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Re: "use v5.36.0" should imply ASCII source

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From:
Dan Book
Date:
October 3, 2021 19:47
Subject:
Re: "use v5.36.0" should imply ASCII source
Message ID:
CABMkAVUBmO3KYLFE7xm_LLktOhuE_RYVxf=xhcWZtFa-oQzfCg@mail.gmail.com
On Sun, Oct 3, 2021 at 2:57 PM Ricardo Signes <perl.p5p@rjbs.manxome.org>
wrote:

> On Mon, Aug 16, 2021, at 8:00 AM, Graham Knop wrote:
>
> On Fri, Aug 6, 2021 at 5:23 PM Ricardo Signes <perl.p5p@rjbs.manxome.org>
> wrote:>
>
> At the PSC, we had a long talk about this, and another proposal was made:
>
> We introduce a new stricture, which I'll call "source_encoding".  Under
> "use strict 'source_encoding'", the compiler will raise an exception when
> the source contains non-ASCII content unless the utf8 pragma is in effect.
> The error raised can drive the programmer to documentation explaining the
> various trade-offs.  That is: you can turn on utf8 and deal with how this
> affects your I/O, or you can disable the stricture, or you can restate your
> non-ASCII content as ASCII by using escaping constructs.
>
>
> After thinking about this again, I had another idea.
>
> The reason implying 'use utf8' is a problem is because of the impact it
> has on string semantics. Maybe we can just have it not impact string
> semantics. Make 'use v5.36.0;' decode the source as UTF-8, but store string
> literals as byte strings rather than characters. The strings would still be
> required to be UTF-8 encoded, but would be stored with the utf8 flag off.
> This would allow using UTF-8 encoded content in comments, Pod, or even in
> function names, but would not create the confusion with strings and IO.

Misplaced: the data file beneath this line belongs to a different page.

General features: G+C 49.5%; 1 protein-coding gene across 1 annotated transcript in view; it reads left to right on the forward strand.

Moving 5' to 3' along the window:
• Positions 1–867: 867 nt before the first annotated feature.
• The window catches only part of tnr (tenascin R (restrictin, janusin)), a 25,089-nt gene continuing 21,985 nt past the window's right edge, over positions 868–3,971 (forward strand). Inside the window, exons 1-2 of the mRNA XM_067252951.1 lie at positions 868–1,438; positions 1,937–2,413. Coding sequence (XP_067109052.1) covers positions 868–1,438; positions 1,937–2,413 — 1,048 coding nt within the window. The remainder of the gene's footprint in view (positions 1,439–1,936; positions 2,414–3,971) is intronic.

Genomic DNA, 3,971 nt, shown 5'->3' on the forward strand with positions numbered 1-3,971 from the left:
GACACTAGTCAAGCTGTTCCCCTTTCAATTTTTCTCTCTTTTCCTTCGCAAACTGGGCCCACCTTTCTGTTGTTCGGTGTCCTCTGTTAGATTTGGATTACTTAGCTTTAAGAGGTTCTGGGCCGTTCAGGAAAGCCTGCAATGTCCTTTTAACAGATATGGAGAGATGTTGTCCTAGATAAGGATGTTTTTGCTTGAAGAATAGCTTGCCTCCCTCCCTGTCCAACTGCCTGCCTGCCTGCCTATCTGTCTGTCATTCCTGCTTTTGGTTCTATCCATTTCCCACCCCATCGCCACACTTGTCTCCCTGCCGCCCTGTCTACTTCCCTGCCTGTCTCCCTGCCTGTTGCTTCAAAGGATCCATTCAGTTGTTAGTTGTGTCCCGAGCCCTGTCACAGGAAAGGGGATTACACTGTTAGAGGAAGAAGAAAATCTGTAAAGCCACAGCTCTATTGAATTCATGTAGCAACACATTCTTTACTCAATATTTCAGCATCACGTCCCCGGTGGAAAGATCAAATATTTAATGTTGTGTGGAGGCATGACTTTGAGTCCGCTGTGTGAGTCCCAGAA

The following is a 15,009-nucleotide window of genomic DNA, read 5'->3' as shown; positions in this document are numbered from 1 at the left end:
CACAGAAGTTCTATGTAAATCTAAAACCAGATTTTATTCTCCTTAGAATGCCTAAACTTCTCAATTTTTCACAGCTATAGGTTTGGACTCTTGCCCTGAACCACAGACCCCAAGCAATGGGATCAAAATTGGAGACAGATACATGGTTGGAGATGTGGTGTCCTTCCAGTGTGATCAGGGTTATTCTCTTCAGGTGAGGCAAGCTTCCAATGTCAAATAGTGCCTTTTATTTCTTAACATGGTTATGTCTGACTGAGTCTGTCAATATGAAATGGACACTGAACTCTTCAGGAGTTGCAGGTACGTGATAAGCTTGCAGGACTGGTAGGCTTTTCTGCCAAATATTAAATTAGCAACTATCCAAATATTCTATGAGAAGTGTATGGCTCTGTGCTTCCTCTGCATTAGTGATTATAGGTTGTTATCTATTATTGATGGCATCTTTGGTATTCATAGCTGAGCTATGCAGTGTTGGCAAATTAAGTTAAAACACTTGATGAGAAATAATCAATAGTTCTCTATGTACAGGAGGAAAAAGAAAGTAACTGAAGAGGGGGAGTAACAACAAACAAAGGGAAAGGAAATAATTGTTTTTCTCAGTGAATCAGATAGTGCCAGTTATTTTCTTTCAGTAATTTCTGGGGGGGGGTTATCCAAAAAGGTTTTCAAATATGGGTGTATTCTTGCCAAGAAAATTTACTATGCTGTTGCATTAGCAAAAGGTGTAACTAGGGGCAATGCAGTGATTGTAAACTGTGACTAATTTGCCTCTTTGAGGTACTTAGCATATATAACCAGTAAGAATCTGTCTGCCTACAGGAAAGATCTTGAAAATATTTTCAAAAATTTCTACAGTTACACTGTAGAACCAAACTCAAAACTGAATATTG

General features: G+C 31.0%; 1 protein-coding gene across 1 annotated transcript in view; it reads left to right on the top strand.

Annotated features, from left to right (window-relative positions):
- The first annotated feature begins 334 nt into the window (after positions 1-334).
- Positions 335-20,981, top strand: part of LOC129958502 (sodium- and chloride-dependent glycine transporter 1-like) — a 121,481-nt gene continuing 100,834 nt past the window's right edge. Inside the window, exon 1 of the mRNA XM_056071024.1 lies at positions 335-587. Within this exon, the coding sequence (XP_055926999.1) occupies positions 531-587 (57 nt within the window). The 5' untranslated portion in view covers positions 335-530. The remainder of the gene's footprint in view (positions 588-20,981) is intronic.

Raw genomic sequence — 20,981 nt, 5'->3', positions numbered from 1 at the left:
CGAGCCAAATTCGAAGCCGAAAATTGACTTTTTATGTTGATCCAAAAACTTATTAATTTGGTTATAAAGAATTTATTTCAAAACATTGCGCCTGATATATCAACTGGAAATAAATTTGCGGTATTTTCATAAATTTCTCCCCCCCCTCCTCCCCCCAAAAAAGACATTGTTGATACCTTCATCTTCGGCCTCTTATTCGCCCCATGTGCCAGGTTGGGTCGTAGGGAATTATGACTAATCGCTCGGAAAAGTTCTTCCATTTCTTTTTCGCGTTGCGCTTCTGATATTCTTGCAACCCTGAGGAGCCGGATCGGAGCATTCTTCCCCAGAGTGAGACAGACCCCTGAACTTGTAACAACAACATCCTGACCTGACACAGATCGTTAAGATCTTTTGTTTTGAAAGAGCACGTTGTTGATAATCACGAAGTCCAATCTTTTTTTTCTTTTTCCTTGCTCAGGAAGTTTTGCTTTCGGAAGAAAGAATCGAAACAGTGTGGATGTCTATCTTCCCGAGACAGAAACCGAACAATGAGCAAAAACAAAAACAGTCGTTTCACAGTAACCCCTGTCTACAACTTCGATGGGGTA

>
>
> I said I'd write a reply to this and I didn't.  *Mea culpa*.
>
> I think there are two big questions, here:
>
> *ONE:*  What's the end state we'd like to get to?
>
> *TWO:*  What's a good next step, keeping in mind that we might not ever
> get past that next step?
>
> My take is this:  The end state I'd like is that strings are in one of
> three states:  declared text, declared bytes, unknown.  Semantics exist for
> how to combine these and deal with I/O discipline.  The source code is
> Unicode and string literals are assumed to be text.  A new string literal
> syntax exists for byte strings, like qb"...".
>
> For my money, a useful next step is that we encourage people to opt-in to
> "source code is unicode and string literals are text."  This means that the
> programmer is then responsible for thinking about how this will affect
> their I/O.  That concern is already there, we're just pushing around the
> complexity like a lump under the rug.  I think this push is a good one.  It
> lets us enable non-ASCII syntax, and it's pretty well understood.  Also, we
> already have something for qb"...." in the form of "do { use bytes; qq{...}
> }" but we could probably add a qb, too, if we needed it.
>

"use bytes" is an abstraction breakage, not an interface, so I would prefer
the qb alternative, unless and until "use bytes" did nothing other than
what "no utf8" currently does (but that could be an alternative for your
suggestion).

I agree very much with the end state proposed. I like the proposed next
step but I don't know how we get there. Even spreading understanding of the
current semantics is an uphill battle; too many people just don't
understand encoding, and that has to be baked into our approach. I think it
is possible, but not easy, to sufficiently document a new assumption for
whatever shape this feature may take. It's problematic that making
"assumption failures" reliably obvious when they occur is difficult to
impossible, ironically the sort of problem we are trying to fix here. I
don't have a conclusion here except that the most useful option won't
necessarily be the most expected (nor is the current state).

-Dan

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